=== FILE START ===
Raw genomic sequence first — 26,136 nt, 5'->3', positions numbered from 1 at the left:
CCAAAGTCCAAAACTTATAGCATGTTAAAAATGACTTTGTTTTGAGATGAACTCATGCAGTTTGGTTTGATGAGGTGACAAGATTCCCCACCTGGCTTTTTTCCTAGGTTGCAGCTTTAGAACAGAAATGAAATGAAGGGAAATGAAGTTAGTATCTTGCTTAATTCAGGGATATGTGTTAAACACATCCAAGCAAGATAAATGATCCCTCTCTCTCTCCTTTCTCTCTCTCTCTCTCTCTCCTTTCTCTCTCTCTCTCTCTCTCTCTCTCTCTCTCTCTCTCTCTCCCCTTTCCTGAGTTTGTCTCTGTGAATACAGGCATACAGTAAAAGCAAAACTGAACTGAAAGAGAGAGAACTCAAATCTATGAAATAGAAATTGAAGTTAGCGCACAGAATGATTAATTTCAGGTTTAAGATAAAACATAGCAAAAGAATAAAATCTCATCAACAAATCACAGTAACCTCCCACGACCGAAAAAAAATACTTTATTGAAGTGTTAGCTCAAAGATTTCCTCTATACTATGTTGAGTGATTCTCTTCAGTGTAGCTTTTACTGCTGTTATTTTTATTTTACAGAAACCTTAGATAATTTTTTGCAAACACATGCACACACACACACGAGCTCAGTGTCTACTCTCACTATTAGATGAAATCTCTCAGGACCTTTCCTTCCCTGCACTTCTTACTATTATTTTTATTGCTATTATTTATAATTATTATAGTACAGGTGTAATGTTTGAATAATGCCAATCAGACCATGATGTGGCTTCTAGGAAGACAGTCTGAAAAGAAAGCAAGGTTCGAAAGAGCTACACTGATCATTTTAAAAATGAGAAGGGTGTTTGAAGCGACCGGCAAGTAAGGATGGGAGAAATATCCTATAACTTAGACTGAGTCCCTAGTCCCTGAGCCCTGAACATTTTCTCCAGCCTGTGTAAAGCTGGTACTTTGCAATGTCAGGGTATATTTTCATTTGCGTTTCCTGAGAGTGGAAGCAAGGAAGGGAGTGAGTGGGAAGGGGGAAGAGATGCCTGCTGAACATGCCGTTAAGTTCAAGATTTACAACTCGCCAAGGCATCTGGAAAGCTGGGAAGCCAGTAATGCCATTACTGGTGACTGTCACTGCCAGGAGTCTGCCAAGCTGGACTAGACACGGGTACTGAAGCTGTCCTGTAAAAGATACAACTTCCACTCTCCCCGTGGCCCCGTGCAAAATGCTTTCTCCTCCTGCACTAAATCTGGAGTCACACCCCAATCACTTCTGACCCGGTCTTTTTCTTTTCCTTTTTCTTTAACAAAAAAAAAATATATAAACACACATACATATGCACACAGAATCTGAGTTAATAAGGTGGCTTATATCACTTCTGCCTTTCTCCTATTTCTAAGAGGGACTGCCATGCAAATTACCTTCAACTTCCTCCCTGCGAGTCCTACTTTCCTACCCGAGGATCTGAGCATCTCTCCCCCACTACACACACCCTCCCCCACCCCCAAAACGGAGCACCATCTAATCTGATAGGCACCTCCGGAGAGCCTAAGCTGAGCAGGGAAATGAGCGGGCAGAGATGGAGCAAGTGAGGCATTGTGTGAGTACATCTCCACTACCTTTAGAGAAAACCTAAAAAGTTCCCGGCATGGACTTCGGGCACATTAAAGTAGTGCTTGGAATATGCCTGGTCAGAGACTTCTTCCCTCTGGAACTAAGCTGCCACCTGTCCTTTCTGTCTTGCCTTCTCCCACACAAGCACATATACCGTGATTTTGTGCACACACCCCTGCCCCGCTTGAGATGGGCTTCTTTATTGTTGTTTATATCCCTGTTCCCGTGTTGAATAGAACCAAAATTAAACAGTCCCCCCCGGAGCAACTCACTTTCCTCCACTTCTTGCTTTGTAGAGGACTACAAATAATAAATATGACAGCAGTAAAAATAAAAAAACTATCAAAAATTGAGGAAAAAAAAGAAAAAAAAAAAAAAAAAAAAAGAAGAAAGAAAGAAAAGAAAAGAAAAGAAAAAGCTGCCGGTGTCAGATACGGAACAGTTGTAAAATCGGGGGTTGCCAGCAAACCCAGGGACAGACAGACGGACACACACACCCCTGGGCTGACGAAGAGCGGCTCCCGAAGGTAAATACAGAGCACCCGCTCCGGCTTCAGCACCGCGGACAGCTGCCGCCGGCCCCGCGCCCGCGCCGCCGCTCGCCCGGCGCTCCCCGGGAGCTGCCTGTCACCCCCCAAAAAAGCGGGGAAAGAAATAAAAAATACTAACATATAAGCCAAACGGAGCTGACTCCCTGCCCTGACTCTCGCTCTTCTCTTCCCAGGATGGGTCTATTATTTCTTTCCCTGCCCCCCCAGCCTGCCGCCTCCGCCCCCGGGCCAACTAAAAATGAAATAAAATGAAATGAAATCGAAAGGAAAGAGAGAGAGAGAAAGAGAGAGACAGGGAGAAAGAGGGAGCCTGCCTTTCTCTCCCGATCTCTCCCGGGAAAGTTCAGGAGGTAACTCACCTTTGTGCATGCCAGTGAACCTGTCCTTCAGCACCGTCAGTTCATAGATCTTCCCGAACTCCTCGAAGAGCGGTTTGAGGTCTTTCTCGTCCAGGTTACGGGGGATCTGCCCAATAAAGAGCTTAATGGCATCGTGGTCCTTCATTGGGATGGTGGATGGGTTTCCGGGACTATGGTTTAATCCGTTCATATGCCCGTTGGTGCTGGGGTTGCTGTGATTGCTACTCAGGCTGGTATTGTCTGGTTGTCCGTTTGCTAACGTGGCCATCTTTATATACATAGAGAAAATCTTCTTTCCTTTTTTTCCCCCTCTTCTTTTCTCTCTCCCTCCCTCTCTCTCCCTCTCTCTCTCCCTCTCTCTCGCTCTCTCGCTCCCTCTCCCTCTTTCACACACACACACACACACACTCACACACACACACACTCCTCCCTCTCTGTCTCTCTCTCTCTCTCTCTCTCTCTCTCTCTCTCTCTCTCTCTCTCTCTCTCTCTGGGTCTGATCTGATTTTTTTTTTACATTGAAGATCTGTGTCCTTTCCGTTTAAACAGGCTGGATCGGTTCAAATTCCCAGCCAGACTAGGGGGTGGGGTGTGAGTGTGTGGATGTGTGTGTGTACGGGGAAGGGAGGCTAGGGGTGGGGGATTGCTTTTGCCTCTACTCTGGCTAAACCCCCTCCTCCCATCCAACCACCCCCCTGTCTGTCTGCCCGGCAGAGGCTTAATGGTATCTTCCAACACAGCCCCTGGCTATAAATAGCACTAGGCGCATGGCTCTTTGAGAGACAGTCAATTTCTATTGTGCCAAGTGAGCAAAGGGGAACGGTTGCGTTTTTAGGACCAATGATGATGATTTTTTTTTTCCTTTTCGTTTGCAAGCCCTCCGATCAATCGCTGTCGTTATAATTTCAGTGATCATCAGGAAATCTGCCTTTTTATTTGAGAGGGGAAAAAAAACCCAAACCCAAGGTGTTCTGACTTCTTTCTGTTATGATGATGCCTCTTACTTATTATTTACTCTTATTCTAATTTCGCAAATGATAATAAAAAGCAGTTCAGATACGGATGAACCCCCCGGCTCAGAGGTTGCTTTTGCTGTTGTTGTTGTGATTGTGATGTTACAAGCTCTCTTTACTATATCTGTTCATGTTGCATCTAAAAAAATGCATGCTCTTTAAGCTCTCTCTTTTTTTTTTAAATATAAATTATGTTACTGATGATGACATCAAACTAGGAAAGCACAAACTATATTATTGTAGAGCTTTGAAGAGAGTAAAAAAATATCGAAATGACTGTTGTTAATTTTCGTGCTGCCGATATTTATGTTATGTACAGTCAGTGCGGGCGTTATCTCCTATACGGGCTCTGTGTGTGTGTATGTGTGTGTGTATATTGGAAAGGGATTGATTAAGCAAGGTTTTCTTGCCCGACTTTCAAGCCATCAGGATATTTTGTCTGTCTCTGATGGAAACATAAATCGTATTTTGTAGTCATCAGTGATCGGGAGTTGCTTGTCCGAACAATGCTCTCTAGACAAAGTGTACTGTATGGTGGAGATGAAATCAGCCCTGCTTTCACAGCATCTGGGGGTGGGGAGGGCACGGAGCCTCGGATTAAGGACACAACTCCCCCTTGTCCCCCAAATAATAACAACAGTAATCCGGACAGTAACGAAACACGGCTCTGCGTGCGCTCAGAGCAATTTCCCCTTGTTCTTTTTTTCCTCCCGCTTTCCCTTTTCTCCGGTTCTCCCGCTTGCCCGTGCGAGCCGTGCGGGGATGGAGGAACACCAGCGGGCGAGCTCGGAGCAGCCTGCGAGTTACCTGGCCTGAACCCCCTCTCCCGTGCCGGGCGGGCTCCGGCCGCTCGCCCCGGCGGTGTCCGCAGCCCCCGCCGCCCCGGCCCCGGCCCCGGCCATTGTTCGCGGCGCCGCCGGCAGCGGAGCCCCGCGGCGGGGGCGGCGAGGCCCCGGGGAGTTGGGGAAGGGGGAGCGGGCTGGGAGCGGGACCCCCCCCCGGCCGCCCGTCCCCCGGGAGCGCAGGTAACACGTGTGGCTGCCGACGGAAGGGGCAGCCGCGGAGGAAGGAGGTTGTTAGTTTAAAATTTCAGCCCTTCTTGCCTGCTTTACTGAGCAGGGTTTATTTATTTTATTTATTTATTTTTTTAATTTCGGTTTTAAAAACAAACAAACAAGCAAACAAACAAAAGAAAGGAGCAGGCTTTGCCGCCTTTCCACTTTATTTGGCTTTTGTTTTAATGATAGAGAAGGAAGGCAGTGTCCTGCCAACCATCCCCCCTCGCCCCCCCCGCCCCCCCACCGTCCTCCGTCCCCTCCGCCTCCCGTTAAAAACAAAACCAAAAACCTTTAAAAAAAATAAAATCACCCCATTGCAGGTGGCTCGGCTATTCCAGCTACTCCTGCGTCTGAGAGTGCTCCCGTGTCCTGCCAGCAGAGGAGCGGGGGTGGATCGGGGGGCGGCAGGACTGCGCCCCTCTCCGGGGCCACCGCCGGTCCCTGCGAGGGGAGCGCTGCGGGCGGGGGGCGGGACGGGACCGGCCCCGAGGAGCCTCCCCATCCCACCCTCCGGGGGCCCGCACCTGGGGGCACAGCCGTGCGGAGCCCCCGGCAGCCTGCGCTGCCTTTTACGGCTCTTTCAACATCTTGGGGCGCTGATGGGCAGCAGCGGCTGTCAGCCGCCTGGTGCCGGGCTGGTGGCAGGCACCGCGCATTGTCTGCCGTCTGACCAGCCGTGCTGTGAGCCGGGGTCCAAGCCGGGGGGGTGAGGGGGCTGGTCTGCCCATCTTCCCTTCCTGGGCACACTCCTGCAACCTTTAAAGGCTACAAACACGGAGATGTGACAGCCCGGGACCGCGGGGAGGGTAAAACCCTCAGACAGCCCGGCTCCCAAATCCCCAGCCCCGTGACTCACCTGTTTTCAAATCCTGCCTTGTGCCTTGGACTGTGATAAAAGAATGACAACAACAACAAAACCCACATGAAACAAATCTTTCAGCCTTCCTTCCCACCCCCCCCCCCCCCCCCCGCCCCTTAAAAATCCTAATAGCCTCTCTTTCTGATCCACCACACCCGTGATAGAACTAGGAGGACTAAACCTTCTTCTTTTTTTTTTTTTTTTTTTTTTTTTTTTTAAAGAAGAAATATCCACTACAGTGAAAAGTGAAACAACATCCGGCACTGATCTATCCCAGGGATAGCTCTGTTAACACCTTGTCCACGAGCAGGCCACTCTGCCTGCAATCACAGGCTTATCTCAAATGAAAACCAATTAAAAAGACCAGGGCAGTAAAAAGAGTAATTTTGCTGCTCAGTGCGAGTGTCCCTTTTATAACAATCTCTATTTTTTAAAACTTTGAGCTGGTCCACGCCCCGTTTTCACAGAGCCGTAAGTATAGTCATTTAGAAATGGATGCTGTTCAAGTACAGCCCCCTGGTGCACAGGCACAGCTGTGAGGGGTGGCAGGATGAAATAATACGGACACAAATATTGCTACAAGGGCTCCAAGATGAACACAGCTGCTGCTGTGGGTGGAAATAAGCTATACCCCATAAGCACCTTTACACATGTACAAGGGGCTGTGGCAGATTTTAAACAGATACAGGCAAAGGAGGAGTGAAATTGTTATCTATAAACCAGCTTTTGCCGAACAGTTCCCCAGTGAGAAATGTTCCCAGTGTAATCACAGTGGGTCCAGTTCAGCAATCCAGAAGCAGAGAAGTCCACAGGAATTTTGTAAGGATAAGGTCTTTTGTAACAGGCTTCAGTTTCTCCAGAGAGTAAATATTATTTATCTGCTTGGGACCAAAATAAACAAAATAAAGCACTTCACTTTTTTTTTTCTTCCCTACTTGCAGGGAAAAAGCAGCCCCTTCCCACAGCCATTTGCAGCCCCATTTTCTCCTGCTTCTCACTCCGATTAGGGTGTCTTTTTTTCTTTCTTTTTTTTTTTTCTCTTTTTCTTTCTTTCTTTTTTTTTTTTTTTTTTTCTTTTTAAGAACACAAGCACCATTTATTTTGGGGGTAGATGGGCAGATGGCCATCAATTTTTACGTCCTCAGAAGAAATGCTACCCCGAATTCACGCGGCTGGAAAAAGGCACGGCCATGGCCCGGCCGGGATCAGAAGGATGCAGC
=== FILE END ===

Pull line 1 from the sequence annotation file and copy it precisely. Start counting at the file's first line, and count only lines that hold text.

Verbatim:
Raw genomic sequence first — 26,136 nt, 5'->3', positions numbered from 1 at the left: